Fitness

8 Exercise Bike Mistakes You Should Stop Now

One of the best ways to get a nice cardio workout and burn calories on a busy schedule is through indoor cycling. However, just like exercising on a treadmill, there’s a right and wrong way of doing things. Doing the wrong moves on your exercise bike will not only negate the benefits of indoor cycling, but also cause injury.

Here are 8 common mistakes you’re probably making on your exercise bike, and some quick fixes:

1. Your bike isn’t properly adjusted.

Bike adjustment – NordicTrack

Bike adjustment – NordicTrack

Having an improperly adjusted bike can throw off your whole ride. Ensure your saddle height is even with your hips when you’re standing on the floor. If the saddle is too high, your knees will be forced to overextend, potentially injuring the joints as well as your hips and back. If it’s too low, you risk straining your lower back and knees.

2. Your riding position is all wrong.

The general rule of thumb is to maintain a relaxed posture while riding. Keep your tush on the seat, bend your knees slightly, and bring your hands to rest gently on the handlebars ensuring that your neck, arms, and shoulders remain relaxed to avoid soreness and muscle fatigue.

3. Not moving your hips.

You might be tempted to engage your quads by keeping your hips still while riding, but this will only hurt your hamstrings and put your knees and joints under intense pressure. Instead, engage your core, keep your back straight, minimize upper body movement, and move those hips. However, if your hips are moving too much, your seat may not be adjusted properly. Consider double checking your seat prior to each ride.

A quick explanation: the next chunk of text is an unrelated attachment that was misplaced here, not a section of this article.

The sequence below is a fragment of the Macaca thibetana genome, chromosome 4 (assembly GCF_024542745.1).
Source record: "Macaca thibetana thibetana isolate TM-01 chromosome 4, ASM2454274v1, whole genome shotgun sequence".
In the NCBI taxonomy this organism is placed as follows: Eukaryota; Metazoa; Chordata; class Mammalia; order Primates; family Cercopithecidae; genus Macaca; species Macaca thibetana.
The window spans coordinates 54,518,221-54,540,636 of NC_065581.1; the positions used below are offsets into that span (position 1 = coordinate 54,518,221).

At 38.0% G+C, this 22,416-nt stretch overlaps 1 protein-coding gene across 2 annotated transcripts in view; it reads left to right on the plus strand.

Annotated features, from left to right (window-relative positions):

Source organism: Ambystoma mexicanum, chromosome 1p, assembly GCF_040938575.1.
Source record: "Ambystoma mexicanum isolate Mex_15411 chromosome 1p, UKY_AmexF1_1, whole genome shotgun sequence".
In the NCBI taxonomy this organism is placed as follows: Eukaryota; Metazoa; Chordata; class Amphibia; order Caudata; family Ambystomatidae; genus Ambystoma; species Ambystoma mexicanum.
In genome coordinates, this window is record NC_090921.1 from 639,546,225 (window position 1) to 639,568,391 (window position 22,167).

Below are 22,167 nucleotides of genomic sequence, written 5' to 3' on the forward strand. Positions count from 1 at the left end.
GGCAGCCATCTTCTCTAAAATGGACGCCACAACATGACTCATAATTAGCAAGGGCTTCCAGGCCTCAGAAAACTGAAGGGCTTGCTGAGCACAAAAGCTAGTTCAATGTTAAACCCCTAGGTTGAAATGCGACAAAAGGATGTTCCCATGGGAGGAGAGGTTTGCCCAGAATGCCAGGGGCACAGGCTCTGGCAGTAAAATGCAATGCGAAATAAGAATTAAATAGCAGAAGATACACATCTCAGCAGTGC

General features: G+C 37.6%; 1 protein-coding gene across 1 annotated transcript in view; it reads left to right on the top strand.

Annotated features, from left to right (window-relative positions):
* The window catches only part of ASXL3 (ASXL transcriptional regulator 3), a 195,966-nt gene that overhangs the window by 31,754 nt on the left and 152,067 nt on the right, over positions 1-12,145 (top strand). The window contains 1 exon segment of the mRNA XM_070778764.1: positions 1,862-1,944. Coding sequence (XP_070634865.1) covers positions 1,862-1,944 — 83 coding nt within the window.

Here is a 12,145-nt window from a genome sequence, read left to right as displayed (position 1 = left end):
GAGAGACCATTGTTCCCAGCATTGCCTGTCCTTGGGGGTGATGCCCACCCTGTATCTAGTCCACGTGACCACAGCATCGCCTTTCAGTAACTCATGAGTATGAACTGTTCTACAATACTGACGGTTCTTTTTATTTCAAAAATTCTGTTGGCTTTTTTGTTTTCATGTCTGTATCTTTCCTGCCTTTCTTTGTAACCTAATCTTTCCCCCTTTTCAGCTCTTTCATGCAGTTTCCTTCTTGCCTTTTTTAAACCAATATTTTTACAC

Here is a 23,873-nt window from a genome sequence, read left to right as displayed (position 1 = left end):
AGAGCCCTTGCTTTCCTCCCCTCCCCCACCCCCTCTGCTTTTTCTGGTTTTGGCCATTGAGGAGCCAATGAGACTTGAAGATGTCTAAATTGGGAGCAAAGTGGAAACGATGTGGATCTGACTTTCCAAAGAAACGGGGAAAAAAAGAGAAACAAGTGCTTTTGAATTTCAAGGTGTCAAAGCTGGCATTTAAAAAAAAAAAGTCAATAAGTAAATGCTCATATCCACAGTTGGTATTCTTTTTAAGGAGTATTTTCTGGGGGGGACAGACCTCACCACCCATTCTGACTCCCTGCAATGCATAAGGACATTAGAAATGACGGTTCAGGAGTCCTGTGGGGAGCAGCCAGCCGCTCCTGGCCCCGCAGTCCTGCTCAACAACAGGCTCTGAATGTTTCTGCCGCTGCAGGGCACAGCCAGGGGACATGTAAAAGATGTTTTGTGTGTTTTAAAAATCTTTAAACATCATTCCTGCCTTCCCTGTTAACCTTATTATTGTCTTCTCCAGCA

4. Using super-high resistance.

There’s a misconception that riding with higher resistance will make your thighs bulkier. However, tension that makes it difficult for you to turn the pedals can damage the bike and hurt your knees, so adjust it.

5. Cycling too fast.

Stationary Bike – NordicTrack

Stationary bike – NordicTrack

Indoor cycling isn’t a race, so there’s no need to go faster than 120 RPM (revolutions per minute) during your ride. Pedaling at a steady pace of 80-120 RPM will allow you to work up a good sweat minus the risk of flying off your seat.

6. Wearing the wrong gear.

Jeans and flip-flops are not a good idea on an exercise bike. You’ll need a light, breathable top or t-shirt to keep you cool and non-baggy clothing (tights or shorts) that allow you to pedal freely. Ladies, a good sports bra is your friend. You’ll also want to keep a towel and bottle of water handy. 

7. Trying to combine workouts.

Some cycling studios might encourage you to use weights or do pushups on an exercise bike, but this is unsafe. If you want to tone your arms or lift weights, hop off the bike and do them on the floor. Trying to do them on the exercise bike will destabilize your core, leading to strains and other injuries.

8. Not stretching after riding.

Your muscles remain shortened to maintain your form during a riding session, so it’s imperative to stretch them out afterward. This will help you avoid tight and painful lower back and hamstring muscles or stiff knees.

Other than that, happy cycling! Or do you prefer treadmill training? See here for mistakes to avoid while exercising on your treadmill!